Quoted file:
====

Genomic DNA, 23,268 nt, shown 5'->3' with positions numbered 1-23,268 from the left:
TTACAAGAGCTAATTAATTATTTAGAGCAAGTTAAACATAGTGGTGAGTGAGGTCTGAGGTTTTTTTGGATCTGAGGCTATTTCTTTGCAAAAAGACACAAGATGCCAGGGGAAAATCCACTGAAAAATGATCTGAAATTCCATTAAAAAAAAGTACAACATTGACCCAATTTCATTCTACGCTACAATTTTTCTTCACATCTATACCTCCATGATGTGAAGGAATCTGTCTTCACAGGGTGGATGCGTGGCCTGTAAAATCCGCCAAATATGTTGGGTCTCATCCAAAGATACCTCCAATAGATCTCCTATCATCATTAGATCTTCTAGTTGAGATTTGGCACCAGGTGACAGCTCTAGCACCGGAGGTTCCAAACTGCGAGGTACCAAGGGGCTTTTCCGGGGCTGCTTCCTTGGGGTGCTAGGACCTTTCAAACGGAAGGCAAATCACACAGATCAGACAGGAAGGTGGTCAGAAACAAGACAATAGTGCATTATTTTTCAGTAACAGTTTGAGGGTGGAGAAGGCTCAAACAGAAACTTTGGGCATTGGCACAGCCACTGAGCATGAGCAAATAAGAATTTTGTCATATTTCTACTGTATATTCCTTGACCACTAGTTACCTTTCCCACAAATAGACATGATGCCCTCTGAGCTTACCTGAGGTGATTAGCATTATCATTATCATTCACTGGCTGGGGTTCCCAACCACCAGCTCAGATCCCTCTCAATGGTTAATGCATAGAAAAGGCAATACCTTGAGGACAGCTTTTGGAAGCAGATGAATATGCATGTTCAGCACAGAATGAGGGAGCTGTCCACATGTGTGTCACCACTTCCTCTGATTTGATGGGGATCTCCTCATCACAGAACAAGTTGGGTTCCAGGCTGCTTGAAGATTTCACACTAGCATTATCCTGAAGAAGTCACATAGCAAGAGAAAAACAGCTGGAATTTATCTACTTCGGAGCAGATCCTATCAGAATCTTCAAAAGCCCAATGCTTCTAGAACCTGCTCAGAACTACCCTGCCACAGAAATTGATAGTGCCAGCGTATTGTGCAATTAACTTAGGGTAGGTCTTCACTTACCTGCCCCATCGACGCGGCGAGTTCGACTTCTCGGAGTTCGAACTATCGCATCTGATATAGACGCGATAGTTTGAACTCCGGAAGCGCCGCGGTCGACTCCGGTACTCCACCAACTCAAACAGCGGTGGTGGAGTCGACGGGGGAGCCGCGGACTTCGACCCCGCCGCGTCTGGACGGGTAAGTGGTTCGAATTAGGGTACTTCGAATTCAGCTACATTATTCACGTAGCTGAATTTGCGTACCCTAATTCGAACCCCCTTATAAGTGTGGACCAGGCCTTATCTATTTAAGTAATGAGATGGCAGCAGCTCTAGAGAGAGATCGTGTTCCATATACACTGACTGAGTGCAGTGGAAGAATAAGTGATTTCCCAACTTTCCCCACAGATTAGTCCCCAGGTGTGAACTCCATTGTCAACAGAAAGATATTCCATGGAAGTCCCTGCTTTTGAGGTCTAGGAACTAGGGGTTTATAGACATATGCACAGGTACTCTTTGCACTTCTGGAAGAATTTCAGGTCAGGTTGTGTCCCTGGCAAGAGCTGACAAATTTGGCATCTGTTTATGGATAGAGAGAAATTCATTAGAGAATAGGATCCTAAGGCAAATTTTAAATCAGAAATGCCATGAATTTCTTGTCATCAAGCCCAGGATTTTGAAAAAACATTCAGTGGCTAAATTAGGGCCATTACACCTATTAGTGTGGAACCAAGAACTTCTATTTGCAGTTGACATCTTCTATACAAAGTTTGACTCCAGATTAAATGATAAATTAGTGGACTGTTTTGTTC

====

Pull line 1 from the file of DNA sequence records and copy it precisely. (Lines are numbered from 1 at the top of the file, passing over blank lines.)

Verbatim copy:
Genomic DNA, 23,268 nt, shown 5'->3' with positions numbered 1-23,268 from the left: